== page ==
• Auteurism as a form of aesthetic concealment that masks the industrial nature of cinema
  • Auteurism as suspect to the ideological agenda of the film industry
  • Auteur as a cultural capital

I will be reviewing and summarizing a set of books and essays that explore the relationship of authorship and film. To start with, I will be reviewing a set of essays from the book Authorship and Film (Routledge, New York and London, 2003) edited by David Gestner & Janet Staiger.


Gerstner, D. A. (2003). The Practices of Authorship. In D. A. Gerstner & J. Staiger (Eds.), Authorship and Film (pp. 3–25). New York and London: Routledge.

Authorship and Film

In his introductory essay titled The Practices of Authorship, David A. Gerstner sets the direction for this important book collection of essays. He puts out several valid questions in relation to authorship. I shall enumerate them:

  • What possibilities exist for the cultural producer (adapting Walter Benjamin’s concept of author-as-producer) to intervene or to resist the larger institutional framework?
  • Is it critically true to say that when a director “offends against the tricks of the trade,” he or she is simply affirming the “validity of the system”?
  • In what ways might the filmmaker-as-film author challenge rather than submit to the ideological saturation of Hollywood production?
  • Is the film author merely an ideological tool or a corporatized, homogeneous culture?
  • What critical purpose might the function of the author serve in critical theory against, on the one hand, theories that support a culture of containment or, on the other hand, the bourgeois enterprise that reifies the author position?

Gerstner’s essay as well as the book interrogates various positionalities of film studies and film practice in relation to the author or authorsip. He begins by dispensing the idea that the author is not exclusive to cinema studies alone, but the discourse ‘has evolved for centuries and can be traced from the arts’ relationship to the sacral through our contemporary period of late capitalism’ (Gerstner, 2003, p. 4). Gerstner (2003) points out that capitalism has created the ‘illusion of artist and masterpiece’ (p. 5) due to the alliance of art and the market. Gerstner also draws the complicity of the development of film theory and criticism with artist-and-masterpiece theories. The main agenda for consecrating the film-as-author in the early days of the film studies was to raise the level of cinema as an artform equivalent to painting, music and theater.

Parts of the Book


from Histoire(s) Du Cinema


Gerstner and Staiger divide the book into four parts. The first part is the introductory essays of Gerstner and Staiger mapping the terrain of authorship and film. The second part, comprising of three essays, is the about the ‘ongoing fascination of the auteur in film studies’. Essays on the second part look into the idea of Dana Polan called Auteur Desire and its relation to the countless studies on cinema that directly addressed the filmmaker as the sole author of the film even though film is a collaborative form of authorship. The third part of the book, comprising of six essays, looks into the poststructuralist idea of the author in which film authorship is related to how ‘a text is consumed, appropriated and reproduced given the complicated relationships of production, reception, and spectatorship’ (Gerstner, 2003, p. 5). It looks into the complex relationship of the reader/consumer as the author of the text (see Barthe’s concept death of the author). The fourth part concerns the concept of authorship in the intersectional field of cultural studies deploying strands of political and ideological import repositing the author in a new light.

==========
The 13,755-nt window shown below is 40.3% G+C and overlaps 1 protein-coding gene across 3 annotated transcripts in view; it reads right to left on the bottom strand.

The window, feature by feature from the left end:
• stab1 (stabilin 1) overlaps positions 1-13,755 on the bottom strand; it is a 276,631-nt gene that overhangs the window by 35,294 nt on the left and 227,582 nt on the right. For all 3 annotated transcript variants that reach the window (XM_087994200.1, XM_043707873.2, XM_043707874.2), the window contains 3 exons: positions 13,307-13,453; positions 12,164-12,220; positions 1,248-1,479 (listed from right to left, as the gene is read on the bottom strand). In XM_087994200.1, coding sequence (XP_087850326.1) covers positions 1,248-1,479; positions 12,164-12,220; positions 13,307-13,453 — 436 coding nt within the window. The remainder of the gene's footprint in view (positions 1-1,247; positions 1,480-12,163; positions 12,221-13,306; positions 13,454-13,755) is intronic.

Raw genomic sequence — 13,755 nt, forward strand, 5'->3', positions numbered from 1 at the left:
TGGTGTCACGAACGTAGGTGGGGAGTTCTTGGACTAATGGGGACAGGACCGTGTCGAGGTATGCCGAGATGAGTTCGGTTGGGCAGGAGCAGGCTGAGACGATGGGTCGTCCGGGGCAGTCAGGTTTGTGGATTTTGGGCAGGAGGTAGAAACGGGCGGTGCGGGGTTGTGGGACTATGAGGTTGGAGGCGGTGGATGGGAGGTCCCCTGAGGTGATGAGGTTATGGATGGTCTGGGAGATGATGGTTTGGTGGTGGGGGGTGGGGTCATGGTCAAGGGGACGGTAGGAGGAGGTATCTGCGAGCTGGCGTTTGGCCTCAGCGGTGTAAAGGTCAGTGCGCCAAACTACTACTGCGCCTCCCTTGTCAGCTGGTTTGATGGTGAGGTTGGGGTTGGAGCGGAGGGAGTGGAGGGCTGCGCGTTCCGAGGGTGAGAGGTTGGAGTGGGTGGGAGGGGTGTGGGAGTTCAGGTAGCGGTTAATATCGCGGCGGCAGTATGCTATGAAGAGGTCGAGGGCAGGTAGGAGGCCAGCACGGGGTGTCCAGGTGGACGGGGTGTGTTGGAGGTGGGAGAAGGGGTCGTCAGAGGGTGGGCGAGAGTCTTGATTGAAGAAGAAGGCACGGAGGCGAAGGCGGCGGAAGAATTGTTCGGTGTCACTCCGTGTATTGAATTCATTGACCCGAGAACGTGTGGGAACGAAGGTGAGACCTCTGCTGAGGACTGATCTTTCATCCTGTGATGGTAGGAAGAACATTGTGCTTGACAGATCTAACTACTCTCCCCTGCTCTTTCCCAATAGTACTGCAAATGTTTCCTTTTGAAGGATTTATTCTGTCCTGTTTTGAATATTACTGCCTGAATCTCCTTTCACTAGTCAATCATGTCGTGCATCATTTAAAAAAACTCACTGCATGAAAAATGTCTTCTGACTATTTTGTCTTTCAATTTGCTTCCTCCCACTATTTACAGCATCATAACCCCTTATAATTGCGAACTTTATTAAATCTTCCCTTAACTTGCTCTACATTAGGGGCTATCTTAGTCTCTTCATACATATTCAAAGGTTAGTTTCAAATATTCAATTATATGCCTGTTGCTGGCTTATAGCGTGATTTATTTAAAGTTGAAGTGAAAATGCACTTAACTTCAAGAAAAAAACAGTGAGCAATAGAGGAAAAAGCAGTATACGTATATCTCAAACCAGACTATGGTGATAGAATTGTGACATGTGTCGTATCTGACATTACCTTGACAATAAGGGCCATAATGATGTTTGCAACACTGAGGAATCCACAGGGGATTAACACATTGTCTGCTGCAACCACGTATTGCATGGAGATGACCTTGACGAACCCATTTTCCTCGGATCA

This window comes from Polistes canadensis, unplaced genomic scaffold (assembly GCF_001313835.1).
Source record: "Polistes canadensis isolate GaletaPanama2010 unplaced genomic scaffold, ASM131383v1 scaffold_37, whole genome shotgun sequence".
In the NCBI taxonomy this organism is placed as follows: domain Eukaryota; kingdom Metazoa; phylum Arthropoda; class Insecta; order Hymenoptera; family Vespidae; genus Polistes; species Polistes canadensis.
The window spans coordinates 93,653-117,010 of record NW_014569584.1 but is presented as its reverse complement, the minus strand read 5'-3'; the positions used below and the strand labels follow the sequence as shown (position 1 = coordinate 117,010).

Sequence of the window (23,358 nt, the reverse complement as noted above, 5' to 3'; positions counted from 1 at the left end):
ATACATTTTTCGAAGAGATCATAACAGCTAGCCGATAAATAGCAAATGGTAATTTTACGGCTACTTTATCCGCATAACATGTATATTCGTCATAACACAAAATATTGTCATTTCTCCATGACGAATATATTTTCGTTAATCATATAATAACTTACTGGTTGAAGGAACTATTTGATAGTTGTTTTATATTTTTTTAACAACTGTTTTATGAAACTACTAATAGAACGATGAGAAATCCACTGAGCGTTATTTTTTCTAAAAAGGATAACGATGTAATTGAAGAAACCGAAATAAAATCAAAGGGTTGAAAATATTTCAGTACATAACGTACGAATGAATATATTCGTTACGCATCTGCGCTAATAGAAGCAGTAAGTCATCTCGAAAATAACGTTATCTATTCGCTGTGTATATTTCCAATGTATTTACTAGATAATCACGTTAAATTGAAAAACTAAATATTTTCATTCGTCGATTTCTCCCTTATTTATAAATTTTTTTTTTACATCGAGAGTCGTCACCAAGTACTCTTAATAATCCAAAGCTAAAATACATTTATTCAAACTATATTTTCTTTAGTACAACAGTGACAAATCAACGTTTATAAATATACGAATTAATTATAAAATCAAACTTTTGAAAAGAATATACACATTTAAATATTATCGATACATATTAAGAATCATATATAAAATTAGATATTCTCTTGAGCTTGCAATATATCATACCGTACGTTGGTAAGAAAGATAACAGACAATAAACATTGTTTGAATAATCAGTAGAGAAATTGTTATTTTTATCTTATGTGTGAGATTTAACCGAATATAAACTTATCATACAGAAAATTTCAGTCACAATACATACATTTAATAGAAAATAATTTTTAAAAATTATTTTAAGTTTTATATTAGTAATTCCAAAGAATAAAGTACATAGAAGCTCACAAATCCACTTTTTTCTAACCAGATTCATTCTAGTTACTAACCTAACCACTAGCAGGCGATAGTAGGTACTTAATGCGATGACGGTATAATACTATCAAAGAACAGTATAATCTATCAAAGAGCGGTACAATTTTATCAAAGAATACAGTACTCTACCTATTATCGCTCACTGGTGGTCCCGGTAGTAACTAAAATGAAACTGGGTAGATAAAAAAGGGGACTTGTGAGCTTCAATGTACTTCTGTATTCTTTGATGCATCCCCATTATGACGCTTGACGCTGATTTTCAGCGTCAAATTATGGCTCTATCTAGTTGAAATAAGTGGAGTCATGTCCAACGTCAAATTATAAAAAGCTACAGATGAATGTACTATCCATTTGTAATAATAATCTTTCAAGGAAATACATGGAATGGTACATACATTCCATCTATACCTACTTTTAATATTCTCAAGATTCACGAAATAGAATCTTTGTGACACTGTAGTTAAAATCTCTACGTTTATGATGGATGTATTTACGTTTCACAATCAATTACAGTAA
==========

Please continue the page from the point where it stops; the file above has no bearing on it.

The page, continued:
Theories of Authorship in Cinema Studies


Antoine Doinel

In the next sections of the introductory essay of Gerstner, he dispensed a narrative of the transformation of the concept of the author during the twentieth century. Gerstner (2003) posited that auteur theory in cinema ‘is rooted in the theatrics of a political gesture’ (p. 6) during the postwar cinema in France. From here, we enumerate the theories of authorship that emerged after World War II. The format will be as follows concept name, the proponent, the particular essay or book where the concept is formalized and constituted, the basic elements of the concept, and, if possible, the differences with other concepts and criticisms of the main concept by other thinkers/theorists/academics.

1. La Camera Stylo

Alexander AstrucImage result for Alexandre Astruc
“The Birth of a New Avant-Garde: La Camera Stylo” (1948)

  • Directly translates as the camera-as-pen
  • Crafted by Astruc to criticizes the current model (or a certain
  • tendency) of French cinema to overuse literary adaptation in the production of their films
  • Highlights cinema as a “means of expression just as all the other arts have been before it”
  • Indicates the director’s ability to translate his obsessions and ideas in film
  • Argues that cinema, like other arts, is a creative medium of its own with discrete creative ways